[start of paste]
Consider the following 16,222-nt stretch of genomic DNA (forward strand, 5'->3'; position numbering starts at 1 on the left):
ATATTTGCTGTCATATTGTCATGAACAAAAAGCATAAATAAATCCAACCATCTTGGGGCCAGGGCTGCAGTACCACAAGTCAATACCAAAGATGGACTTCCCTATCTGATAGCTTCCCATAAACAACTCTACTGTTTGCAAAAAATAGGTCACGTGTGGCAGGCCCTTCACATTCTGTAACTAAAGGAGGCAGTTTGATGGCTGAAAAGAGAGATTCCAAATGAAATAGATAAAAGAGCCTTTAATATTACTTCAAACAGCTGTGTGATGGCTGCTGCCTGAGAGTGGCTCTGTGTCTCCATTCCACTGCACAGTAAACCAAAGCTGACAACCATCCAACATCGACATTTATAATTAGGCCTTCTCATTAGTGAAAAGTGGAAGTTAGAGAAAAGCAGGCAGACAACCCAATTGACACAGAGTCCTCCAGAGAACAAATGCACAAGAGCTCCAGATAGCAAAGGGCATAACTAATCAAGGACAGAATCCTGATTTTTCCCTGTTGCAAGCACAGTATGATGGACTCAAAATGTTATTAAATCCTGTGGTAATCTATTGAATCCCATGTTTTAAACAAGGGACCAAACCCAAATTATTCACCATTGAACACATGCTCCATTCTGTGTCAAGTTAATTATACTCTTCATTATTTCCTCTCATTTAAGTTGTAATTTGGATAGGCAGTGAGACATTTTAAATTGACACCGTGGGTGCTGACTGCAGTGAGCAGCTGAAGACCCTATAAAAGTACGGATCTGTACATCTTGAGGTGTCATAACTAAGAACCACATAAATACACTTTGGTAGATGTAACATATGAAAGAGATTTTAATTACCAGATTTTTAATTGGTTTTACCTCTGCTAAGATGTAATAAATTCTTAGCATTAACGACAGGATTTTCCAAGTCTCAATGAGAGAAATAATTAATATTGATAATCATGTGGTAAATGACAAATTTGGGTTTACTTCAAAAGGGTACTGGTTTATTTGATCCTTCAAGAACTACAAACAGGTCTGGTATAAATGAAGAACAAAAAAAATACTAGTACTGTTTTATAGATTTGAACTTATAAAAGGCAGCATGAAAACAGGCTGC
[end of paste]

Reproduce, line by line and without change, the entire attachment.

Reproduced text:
Consider the following 16,222-nt stretch of genomic DNA (forward strand, 5'->3'; position numbering starts at 1 on the left):
ATATTTGCTGTCATATTGTCATGAACAAAAAGCATAAATAAATCCAACCATCTTGGGGCCAGGGCTGCAGTACCACAAGTCAATACCAAAGATGGACTTCCCTATCTGATAGCTTCCCATAAACAACTCTACTGTTTGCAAAAAATAGGTCACGTGTGGCAGGCCCTTCACATTCTGTAACTAAAGGAGGCAGTTTGATGGCTGAAAAGAGAGATTCCAAATGAAATAGATAAAAGAGCCTTTAATATTACTTCAAACAGCTGTGTGATGGCTGCTGCCTGAGAGTGGCTCTGTGTCTCCATTCCACTGCACAGTAAACCAAAGCTGACAACCATCCAACATCGACATTTATAATTAGGCCTTCTCATTAGTGAAAAGTGGAAGTTAGAGAAAAGCAGGCAGACAACCCAATTGACACAGAGTCCTCCAGAGAACAAATGCACAAGAGCTCCAGATAGCAAAGGGCATAACTAATCAAGGACAGAATCCTGATTTTTCCCTGTTGCAAGCACAGTATGATGGACTCAAAATGTTATTAAATCCTGTGGTAATCTATTGAATCCCATGTTTTAAACAAGGGACCAAACCCAAATTATTCACCATTGAACACATGCTCCATTCTGTGTCAAGTTAATTATACTCTTCATTATTTCCTCTCATTTAAGTTGTAATTTGGATAGGCAGTGAGACATTTTAAATTGACACCGTGGGTGCTGACTGCAGTGAGCAGCTGAAGACCCTATAAAAGTACGGATCTGTACATCTTGAGGTGTCATAACTAAGAACCACATAAATACACTTTGGTAGATGTAACATATGAAAGAGATTTTAATTACCAGATTTTTAATTGGTTTTACCTCTGCTAAGATGTAATAAATTCTTAGCATTAACGACAGGATTTTCCAAGTCTCAATGAGAGAAATAATTAATATTGATAATCATGTGGTAAATGACAAATTTGGGTTTACTTCAAAAGGGTACTGGTTTATTTGATCCTTCAAGAACTACAAACAGGTCTGGTATAAATGAAGAACAAAAAAAATACTAGTACTGTTTTATAGATTTGAACTTATAAAAGGCAGCATGAAAACAGGCTGC